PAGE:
© Cengage Learning 2014 Dealing With Difficult Customers When the customer is overly confident: –Compliment the customer’s knowledge, experience, or insight –Slow the conversation down –Don’t back off from using problem solving skills –Be careful not to accuse the customer of making a mistake –Even though the customer might be using technical jargon, do not use jargon back to the customer A+ Guide to Managing & Maintaining Your PC, 8th Edition 24
© Cengage Learning 2014 Dealing With Difficult Customers When the customer complains: –Be an active listener, and let customers know they are not being ignored –Give the customer a little time to vent, and apologize when you can Start conversation over from beginning –Don’t be defensive –Know how your employer wants you to handle a situation where you were verbally abused A+ Guide to Managing & Maintaining Your PC, 8th Edition 25
© Cengage Learning 2014 Dealing With Difficult Customers When the customer complains: –If the customer is complaining about a product or service that is not from you company, don’t say “That’s not our problem” –If the complaint is against you or your product, identify the underlying problem if you can –Sometimes simply making progress or reducing the problem to a manageable state reduces the customer’s anxiety –Point out ways you think communication could be improved A+ Guide to Managing & Maintaining Your PC, 8th Edition 26
© Cengage Learning 2014 The Customer Decides When the Work Is Done When you think a problem is solved, allow customer to decide when the service is finished Complete these tasks before closing the call: –Reboot PC to make sure you have not caused a problem with the boot –Allow the customer enough time to be fully satisfied that all is working –Ask user to verify any restored data –Review service call with the customer –Explain preventative maintenance to the customer A+ Guide to Managing & Maintaining Your PC, 8th Edition 27
© Cengage Learning 2014 Sometimes You Must Escalate a Problem Every technician does not know how to solve every problem with a PC –Sometimes, a problem needs to be assigned to someone higher in the support chain –If that happens, follow through to make sure the customer and new support person have made contact A+ Guide to Managing & Maintaining Your PC, 8th Edition 28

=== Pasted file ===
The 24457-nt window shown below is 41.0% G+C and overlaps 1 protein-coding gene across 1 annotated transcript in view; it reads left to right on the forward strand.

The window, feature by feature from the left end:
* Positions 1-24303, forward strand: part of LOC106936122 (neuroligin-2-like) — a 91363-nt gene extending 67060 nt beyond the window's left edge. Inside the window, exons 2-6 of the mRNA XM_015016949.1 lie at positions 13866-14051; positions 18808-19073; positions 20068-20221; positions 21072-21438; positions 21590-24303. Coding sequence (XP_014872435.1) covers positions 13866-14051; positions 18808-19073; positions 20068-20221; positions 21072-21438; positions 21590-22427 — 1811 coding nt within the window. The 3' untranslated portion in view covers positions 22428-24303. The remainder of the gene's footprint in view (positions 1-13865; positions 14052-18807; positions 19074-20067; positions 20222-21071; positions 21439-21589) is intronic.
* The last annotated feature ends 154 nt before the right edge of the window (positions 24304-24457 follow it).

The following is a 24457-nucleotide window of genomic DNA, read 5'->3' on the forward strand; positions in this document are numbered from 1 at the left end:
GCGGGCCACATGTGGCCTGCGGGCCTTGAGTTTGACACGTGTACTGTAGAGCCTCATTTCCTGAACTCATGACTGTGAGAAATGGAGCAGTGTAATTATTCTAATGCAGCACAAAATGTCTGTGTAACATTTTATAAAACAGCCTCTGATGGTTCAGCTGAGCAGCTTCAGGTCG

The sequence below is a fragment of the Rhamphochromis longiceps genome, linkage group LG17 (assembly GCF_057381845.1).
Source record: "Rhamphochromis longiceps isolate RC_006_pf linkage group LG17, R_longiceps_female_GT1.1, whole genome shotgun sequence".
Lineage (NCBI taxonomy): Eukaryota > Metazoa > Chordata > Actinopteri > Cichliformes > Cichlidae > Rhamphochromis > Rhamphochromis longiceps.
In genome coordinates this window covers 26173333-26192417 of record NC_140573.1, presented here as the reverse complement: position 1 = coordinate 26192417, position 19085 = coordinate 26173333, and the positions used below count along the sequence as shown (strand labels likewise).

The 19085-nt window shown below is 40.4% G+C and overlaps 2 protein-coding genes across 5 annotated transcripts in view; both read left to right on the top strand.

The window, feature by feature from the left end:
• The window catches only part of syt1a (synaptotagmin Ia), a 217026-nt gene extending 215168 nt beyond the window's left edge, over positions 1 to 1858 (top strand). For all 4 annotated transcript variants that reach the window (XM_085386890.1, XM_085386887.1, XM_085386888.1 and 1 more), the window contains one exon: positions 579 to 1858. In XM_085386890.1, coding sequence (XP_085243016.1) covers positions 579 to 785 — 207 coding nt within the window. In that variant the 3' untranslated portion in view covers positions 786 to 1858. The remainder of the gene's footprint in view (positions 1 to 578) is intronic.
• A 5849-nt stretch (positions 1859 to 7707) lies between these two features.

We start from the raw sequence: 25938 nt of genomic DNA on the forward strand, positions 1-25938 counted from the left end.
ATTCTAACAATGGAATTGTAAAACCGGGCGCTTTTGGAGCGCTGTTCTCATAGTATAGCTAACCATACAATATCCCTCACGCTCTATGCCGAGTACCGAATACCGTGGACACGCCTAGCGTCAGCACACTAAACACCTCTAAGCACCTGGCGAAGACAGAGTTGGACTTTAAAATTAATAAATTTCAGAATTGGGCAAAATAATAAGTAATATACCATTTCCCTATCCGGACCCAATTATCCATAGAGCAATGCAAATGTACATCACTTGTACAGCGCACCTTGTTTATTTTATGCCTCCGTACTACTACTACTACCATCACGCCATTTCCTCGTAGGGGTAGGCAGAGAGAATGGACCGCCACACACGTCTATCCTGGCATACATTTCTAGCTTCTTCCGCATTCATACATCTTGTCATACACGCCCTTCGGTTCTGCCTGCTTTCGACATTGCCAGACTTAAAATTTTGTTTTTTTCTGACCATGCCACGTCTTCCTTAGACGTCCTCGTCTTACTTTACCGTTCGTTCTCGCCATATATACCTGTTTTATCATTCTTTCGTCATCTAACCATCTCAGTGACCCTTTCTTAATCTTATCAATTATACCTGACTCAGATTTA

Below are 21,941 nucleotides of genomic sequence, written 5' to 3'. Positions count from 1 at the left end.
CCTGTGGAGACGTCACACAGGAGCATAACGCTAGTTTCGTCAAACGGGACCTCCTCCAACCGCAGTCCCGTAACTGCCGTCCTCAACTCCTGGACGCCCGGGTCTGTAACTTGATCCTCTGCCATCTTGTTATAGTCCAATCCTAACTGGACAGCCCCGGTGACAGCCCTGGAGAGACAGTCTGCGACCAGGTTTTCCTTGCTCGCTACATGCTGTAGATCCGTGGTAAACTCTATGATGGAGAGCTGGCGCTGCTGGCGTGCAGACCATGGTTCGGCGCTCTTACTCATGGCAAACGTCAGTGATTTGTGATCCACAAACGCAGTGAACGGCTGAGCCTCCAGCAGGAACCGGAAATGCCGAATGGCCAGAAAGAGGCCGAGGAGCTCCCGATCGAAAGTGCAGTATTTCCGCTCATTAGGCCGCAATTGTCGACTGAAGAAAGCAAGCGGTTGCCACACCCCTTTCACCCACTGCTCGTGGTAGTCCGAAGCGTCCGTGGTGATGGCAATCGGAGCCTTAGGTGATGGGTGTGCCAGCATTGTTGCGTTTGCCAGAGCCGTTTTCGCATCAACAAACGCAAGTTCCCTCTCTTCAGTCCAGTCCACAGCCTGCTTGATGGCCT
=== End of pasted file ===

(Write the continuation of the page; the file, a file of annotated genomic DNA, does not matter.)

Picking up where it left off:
© Cengage Learning 2014 The Job Isn’t Finished Until the Paperwork Is Done Include in documentation sufficient details broken down by: –Cost of individual parts –Hours worked –Cost per hour Make detailed notes so that you can use them later when solving similar problems –Record initial symptoms of the problem, the source of the problem, how you discovered the source, and how the problem was solved A+ Guide to Managing & Maintaining Your PC, 8th Edition 29
© Cengage Learning 2014 Working With Co-Workers Put business matters above personal matters –Do not be personally offended when someone lets you down or does not please you Keep negative opinions to yourself Practice good organization skills Know your limitations and be willing to admit when you can’t do something Learn how to handle conflict at work Never give bad news or point out a fault by –Speak face to face or by telephone A+ Guide to Managing & Maintaining Your PC, 8th Edition 30
© Cengage Learning 2014 Dealing With Prohibited Content and Activity Many organizations have a code of conduct that applies to employees and/or customers Part of a technician’s job might include keeping track of software licensing to ensure that a company is not using pirated software –Must ensure that unauthorized copies of original software are not being produced (software piracy) When you start a new job, find out how to deal with prohibited content or activity A+ Guide to Managing & Maintaining Your PC, 8th Edition 31
© Cengage Learning 2014 Dealing With Prohibited Content and Activity Things you need to know: –Go through the proper channels when you suspect an infringement of the law –What data or device should you preserve as evidence for what you believe has happened? –What documentation are you expected to submit and to whom is it submitted? Proper documentation surrounding the evidence of a crime is crucial to a criminal investigation A+ Guide to Managing & Maintaining Your PC, 8th Edition 32
© Cengage Learning 2014 Customizing Computer Systems Important principles to keep in mind when customizing a system for a customer: –Meet application requirements – consider any special hardware the applications might require Such as digital tablet for graphics applications –Balance functionality and budget Put the most money on hardware components that are most needed for primary purpose –Consider hardware compatibility Start with motherboard and processor A+ Guide to Managing & Maintaining Your PC, 8th Edition 33
© Cengage Learning 2014 Graphics or CAD/CAM Workstation Graphics-intensive applications perform complex calculations and require high-end workstations with high-end video cards Requirements for high-end workstations: –Use a motherboard that provides quad channels for memory and plenty of memory slots (for lots of RAM) –Use a powerful multicore processor with a large CPU cache –Use fast hard drives with plenty of capacity –Use a high-end video card A+ Guide to Managing & Maintaining Your PC, 8th Edition 34